In the Baltimore boyhood and flighty flicks of John Waters, social upheaval was achieved with lots of hip-waving undulation on the dance floor. His Hairspray of 1988, set in 1962 and "Tony-fied" in 2002, saw racial barriers tumble when integration infiltrated the TV studio of an all-white teenage sock-hop. Now, an earlier era's well-cemented social structure is sentenced to the rock pile in the second Broadway musicalization of a Waters world, this one arriving April 24 at the Marriott Marquis Theatre: Cry-Baby. Waters set the film in 1954 and filmed it in 1990, delivering Johnny Depp a star-arriving title role.
Sociologically, this is a lot of Waters over the damned, but at least the writer–director kept his film characters stick-figure simple. Wade "Cry-Baby" Walker, a biker/loner bad boy from the wrong side of the tracks, and his upper-crust/white-bread love object from the right — Republican right — side, Allison Vernon-Williams, meet and meld in high school. His nickname comes from the fact that his lachrymal glands have been blocked since his parents were executed as Commie spies; she lost her parents to "a freak croquet accident." They're orphans of the storm and products of the times, and they're in love.
But the course of true love never did run smooth — and theirs coagulates, complicated by overzealous romantic rivals who barely materialized on the screen but who are now all over the stage. Mark O'Donnell and Thomas Meehan, the book writers responsible for one of Hairspray's eight Tony wins, and David Javerbaum, who dashed off some pointedly ironic lyrics for Adam Schlesinger's original rock/pop/doo-wop Cry-Baby score, have come up with subversive supporting characters who steal the show.
Consider Lenora, the manic mantrap who only has eyes, ears, nose and throat for Cry-Baby, and meet Alli Mauzey, who played her in the La Jolla Playhouse tryout, winning garlands from the San Diego critics and their Featured Actress prize. She bares her soul in an Act I showstopper called "Screw Loose" — which Waters claims for his own anthem — and it's sung in the same upper register of hysteria as Patsy Cline's "Crazy." "Lenora tries hard and has the best intentions," claims Mauzey, rushing to defend a role she relishes. "When she was growing up, she wasn't taught — er, boundaries, maybe? She doesn't realize how far she goes is really not the norm. She doesn't get 'no.' 'No,' to her, is still 'yes.' At the heart of it, she wants what we all want — to belong and be loved."
Then there's Baldwin, her male counterpoint — a buttoned-down, upright, uptight Young Republican who hopes to sweep Allison off her feet and plop her down, married, in some sunny, cookie-cutter suburbia "in an un-ethnic town." (His establishing number is actually called "Squeaky Clean," and it comes with close-harmony barbershop-quartet backup.)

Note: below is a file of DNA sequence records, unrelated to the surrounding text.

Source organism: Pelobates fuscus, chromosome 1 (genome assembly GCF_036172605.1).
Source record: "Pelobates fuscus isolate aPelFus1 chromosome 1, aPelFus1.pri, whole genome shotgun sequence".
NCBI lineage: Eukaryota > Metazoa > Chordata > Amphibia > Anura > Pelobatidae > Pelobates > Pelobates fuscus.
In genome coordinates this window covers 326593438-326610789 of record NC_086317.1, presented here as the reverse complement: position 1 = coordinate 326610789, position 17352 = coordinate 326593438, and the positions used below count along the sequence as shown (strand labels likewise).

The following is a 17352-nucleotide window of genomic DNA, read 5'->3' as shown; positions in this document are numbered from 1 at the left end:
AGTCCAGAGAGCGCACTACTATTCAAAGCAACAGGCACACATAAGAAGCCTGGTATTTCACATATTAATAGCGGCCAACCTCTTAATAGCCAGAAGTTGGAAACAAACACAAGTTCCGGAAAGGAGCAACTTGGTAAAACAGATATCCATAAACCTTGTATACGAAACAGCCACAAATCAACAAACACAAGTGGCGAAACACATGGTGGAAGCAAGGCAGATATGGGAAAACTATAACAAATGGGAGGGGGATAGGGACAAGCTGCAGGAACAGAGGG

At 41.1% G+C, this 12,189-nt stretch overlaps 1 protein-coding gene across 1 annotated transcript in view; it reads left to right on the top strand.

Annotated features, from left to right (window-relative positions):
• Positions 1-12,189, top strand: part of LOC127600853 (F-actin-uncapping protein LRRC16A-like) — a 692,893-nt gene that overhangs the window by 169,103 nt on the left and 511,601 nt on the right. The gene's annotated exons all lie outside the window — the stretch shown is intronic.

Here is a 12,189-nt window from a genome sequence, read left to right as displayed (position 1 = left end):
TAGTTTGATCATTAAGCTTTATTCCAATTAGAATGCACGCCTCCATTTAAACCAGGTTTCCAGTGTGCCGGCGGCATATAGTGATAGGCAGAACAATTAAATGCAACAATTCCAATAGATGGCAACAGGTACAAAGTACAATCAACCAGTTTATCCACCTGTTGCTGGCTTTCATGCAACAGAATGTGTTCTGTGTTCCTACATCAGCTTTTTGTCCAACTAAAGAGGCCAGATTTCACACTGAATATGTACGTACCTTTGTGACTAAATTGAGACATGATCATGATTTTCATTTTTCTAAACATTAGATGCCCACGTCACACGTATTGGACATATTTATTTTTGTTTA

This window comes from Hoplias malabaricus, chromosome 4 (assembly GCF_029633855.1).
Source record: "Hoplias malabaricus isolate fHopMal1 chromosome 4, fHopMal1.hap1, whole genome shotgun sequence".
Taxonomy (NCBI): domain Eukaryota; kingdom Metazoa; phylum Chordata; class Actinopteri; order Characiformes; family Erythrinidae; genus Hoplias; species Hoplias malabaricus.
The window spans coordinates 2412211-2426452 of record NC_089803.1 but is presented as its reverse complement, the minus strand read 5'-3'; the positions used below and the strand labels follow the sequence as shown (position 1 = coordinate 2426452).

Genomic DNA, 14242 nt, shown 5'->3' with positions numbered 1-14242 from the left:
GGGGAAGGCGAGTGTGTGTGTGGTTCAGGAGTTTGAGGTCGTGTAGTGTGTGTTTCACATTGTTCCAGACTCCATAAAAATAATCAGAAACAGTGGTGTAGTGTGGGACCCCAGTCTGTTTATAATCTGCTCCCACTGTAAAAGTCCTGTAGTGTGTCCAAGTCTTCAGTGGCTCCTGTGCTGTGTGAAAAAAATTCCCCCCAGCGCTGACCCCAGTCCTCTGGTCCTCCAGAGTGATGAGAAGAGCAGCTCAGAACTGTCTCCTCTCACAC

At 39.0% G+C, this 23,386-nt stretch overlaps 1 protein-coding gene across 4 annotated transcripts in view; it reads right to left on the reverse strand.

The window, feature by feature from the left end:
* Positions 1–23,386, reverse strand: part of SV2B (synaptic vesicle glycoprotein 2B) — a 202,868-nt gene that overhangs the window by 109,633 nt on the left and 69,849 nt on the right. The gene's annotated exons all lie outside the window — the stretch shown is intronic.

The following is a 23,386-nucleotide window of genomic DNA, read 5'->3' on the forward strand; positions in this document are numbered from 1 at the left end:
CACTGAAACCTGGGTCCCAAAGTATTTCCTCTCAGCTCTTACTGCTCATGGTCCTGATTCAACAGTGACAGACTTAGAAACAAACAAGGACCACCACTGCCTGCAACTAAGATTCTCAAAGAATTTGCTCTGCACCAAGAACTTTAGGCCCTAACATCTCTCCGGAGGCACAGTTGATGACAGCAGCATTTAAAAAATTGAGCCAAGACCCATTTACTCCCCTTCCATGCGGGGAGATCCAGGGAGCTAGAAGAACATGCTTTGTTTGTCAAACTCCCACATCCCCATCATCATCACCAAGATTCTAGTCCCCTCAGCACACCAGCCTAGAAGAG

Understandably, the Allison-inclined Cry-Baby pushes ballistic buttons for Baldwin, sending him into over-the-top mayhem. Christopher J. Hanke gleefully goes for broke in the part, with director Mark Brokaw acting as curb feeler. "Mark allowed me to take huge risks, to push the boundaries and go there," he says. "Then he pared me back to make sure the comedy is still grounded in truth. Something can't be funny unless it's real, anyway. Gilda Radner had a great quote: 'Comedy is truth, the moment before anticipated.' That has always resonated for me, and Mark has been great that way."
|photo by Joan Marcus|
Two loves hath Hanke's character — Allison of the A-list (Elizabeth Stanley, from the last Company) and Mauzey's Lenora ("Plan B"). In Act II, he meets up with the latter at a jewelry store as he shops for a ring for his Significant Other. This bond builds into a big, down-in-one, old-fashioned number, "All in My Head," choreographed for character by Rob Ashford. "I can't say enough about Alli," Hanke insists. "We've been handed each other in this basket and told to float down the river. Thank God it's her! We bounce ideas off each other and trust each other. It feels safe, and that's the best place to start."
James Snyder, Broadway-bowing in the title role, is Mauzey's dream-on lover. Happily, they have history, she says: "We did a Cinderella project for Disney once. He was the prince, and I was a stepsister, and we became pals. I have fun with James onstage. I like to get under his skin, get his attention when he has a cue coming up. Hey! It's my job. I love watching him look at me and not look at me. I don't know if he realizes that's what I'm doing."
This is the third Broadway show for both Hanke and Mauzey, but they got these roles from Cry-Baby's very first reading almost three years ago, before Broadway beckoned.
Hanke then won the lead in Joe Brooks' In My Life, playing a musician with Tourette's syndrome (he has cleaned up his act, and his mouth, a lot to play Cry-Baby's Goody-Two-Shoes adversary), and last year he was the camera-wielding Mark in Rent. Mauzey flew in from L.A. to audition for Zanna, Don't! and went out for the Cry-Baby reading on a fluke. That turn opened the door to a Hairspray replacement (Brenda, the "good girl" who gets knocked up and off of the dance show). Of late, she has understudied Glinda in Wicked.
Now both are braced for three-years-in-the-making "overnight stardom" — and they're coming at it from secondary slots. "Sometimes, those supporting characters have the juiciest moments," contends Hanke. "I will say it's nice to be second fiddle instead of having everything resting on my shoulders. It's nice to be in a show where I can relax a little and breathe and stand on the side and still perform all this fantastic material."